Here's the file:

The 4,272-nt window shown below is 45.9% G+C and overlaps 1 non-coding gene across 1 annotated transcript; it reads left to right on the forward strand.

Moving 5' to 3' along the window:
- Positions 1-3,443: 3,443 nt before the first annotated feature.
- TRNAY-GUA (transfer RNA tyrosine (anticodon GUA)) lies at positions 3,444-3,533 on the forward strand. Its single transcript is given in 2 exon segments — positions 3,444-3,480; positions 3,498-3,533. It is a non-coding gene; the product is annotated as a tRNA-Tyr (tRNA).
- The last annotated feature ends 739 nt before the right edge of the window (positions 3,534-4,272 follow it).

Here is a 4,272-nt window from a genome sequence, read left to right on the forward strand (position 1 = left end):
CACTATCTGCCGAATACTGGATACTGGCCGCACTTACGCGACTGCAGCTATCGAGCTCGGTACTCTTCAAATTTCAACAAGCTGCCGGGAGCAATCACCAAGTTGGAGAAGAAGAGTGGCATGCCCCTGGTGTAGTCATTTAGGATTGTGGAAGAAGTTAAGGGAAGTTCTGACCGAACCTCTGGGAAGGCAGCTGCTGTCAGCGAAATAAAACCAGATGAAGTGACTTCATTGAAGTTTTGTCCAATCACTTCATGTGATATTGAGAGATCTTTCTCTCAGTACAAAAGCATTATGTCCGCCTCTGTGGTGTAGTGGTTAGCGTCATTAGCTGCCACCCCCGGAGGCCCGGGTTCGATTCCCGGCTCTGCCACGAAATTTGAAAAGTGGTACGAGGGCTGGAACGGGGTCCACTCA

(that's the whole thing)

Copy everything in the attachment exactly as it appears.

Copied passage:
The 4,272-nt window shown below is 45.9% G+C and overlaps 1 non-coding gene across 1 annotated transcript; it reads left to right on the forward strand.

Moving 5' to 3' along the window:
- Positions 1-3,443: 3,443 nt before the first annotated feature.
- TRNAY-GUA (transfer RNA tyrosine (anticodon GUA)) lies at positions 3,444-3,533 on the forward strand. Its single transcript is given in 2 exon segments — positions 3,444-3,480; positions 3,498-3,533. It is a non-coding gene; the product is annotated as a tRNA-Tyr (tRNA).
- The last annotated feature ends 739 nt before the right edge of the window (positions 3,534-4,272 follow it).

Here is a 4,272-nt window from a genome sequence, read left to right on the forward strand (position 1 = left end):
CACTATCTGCCGAATACTGGATACTGGCCGCACTTACGCGACTGCAGCTATCGAGCTCGGTACTCTTCAAATTTCAACAAGCTGCCGGGAGCAATCACCAAGTTGGAGAAGAAGAGTGGCATGCCCCTGGTGTAGTCATTTAGGATTGTGGAAGAAGTTAAGGGAAGTTCTGACCGAACCTCTGGGAAGGCAGCTGCTGTCAGCGAAATAAAACCAGATGAAGTGACTTCATTGAAGTTTTGTCCAATCACTTCATGTGATATTGAGAGATCTTTCTCTCAGTACAAAAGCATTATGTCCGCCTCTGTGGTGTAGTGGTTAGCGTCATTAGCTGCCACCCCCGGAGGCCCGGGTTCGATTCCCGGCTCTGCCACGAAATTTGAAAAGTGGTACGAGGGCTGGAACGGGGTCCACTCA